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European Commissioner for Enlargement and Neighbourhood Policy
Opening address to the Plenary Session
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Eastern Partnership Informal Foreign Ministers Meeting
Sopot (Poland), 24 May 2010
Thank you for inviting me to this informal Foreign Ministers meeting here in Sopot. I am sure that the beauty of this seaside resort will inspire us. I would like to thank in particular Minister Sikorski and Minister Moratinos for their unwavering support for the Eastern Partnership.
I am glad that we have this opportunity - one year on from the Prague summit - informally to discuss what we have achieved and where we want to go with the Eastern Partnership. I am convinced the ambitious agenda we agreed in Prague remains the right one: by seeking the political association and economic integration of our six partner countries with the EU, we will strengthen the capacity of our partner countries to make their own sovereign choices about the political and economic challenges that confront them. The development of vibrant democracies and economies able to compete in a globalised marketplace is in all our interests. Let me underline the staunch commitment of the Commission to support our partners in this process.
Let me briefly make a few comments on what we have achieved over the past year and outline a few pointers for the future.
I believe we have got off to a flying start over the past year. I know that some of you have wanted us to go faster and further. But, if I can be frank, I know that others have been surprised at what we have achieved in such a short time.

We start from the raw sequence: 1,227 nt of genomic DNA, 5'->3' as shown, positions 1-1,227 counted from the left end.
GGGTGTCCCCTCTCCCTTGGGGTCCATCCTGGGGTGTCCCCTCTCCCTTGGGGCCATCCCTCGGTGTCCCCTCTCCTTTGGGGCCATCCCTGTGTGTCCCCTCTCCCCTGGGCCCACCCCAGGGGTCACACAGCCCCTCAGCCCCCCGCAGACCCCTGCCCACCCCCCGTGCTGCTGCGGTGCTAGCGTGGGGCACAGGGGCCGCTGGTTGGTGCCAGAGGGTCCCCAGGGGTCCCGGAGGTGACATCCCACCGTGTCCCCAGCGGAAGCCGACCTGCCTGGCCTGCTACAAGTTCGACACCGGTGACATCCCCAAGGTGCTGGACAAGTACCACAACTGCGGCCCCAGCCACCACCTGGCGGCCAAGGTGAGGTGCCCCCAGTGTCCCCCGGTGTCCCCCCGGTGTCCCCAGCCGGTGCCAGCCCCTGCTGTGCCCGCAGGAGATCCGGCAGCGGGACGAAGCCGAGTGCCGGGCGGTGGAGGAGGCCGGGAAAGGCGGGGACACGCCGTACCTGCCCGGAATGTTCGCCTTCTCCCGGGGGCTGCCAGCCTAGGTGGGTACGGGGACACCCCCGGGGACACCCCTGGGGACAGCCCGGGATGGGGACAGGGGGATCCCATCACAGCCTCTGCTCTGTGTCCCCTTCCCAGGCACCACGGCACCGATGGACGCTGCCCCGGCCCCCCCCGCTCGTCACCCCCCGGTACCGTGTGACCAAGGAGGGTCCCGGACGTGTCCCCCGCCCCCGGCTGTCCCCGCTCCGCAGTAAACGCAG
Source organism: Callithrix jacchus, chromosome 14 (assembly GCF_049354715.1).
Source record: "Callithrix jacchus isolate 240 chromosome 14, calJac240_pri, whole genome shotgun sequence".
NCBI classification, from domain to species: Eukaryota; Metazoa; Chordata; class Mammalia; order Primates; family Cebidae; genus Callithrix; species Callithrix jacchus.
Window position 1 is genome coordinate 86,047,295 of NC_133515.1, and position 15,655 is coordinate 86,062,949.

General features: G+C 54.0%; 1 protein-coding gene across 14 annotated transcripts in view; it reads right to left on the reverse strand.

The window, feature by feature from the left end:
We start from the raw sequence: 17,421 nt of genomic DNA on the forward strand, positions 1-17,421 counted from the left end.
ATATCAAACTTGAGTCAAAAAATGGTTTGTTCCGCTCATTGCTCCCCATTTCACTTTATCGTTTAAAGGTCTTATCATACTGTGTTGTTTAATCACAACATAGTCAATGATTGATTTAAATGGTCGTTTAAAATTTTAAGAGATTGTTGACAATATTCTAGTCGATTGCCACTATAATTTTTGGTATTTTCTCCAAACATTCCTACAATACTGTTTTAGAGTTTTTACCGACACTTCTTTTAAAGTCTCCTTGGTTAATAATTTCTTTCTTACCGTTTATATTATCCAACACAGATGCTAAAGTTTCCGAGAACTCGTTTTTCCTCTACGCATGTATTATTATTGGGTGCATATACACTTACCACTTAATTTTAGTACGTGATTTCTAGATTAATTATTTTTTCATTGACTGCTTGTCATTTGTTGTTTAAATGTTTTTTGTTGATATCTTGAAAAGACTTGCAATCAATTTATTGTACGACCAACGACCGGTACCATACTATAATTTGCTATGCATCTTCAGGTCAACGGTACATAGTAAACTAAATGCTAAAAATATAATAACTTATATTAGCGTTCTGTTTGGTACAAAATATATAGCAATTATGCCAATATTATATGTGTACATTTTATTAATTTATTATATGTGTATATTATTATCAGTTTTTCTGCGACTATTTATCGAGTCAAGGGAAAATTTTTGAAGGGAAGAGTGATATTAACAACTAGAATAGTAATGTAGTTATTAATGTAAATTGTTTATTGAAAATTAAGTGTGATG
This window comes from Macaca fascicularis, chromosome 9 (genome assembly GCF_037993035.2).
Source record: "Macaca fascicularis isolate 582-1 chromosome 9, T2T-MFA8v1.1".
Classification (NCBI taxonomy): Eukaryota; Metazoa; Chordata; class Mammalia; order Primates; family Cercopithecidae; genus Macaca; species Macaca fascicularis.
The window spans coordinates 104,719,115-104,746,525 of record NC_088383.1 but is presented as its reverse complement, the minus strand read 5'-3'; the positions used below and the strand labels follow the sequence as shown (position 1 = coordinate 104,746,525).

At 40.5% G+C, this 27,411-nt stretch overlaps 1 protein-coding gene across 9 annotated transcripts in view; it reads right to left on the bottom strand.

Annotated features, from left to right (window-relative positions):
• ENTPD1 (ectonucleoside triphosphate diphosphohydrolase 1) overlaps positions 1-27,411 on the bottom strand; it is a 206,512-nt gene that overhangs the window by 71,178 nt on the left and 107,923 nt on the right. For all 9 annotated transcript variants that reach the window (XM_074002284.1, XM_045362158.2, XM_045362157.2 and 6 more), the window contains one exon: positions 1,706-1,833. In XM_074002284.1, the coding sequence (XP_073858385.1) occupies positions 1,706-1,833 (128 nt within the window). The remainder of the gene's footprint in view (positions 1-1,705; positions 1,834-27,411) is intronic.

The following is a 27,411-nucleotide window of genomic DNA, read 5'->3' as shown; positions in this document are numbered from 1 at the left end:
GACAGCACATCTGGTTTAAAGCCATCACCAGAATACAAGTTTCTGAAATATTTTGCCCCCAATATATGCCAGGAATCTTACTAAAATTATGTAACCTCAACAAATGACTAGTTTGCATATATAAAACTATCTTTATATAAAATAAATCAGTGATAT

We have made good on our offer of new contractual relations. Negotiations with Ukraine are well advanced. The negotiations of an Association Agreement with Moldova have been launched. And negotiations with Armenia, Azerbaijan and Georgia will start soon. We are engaging with Belarus on the path of an open and constructive dialogue on all fronts but, if we are to go as far as we would wish, we will need to see further progress in the field of democracy and respect for human rights. The ball is now in Minsk’s court.
We have also established the multilateral dimension of the Eastern Partnership. The four Platforms and the panels they have created are now starting to implement their 2 year work programmes. More than 70 activities are already planned for the next twelve months. Their importance should not be underestimated: they allow for sharing experiences and best practices in order to accelerate progress towards the overall objectives of political association and economic integration. The flagship initiatives which have now been launched have the same goal and are focusing on such crucial fields as border management, development of small and medium sized enterprises, and energy market integration.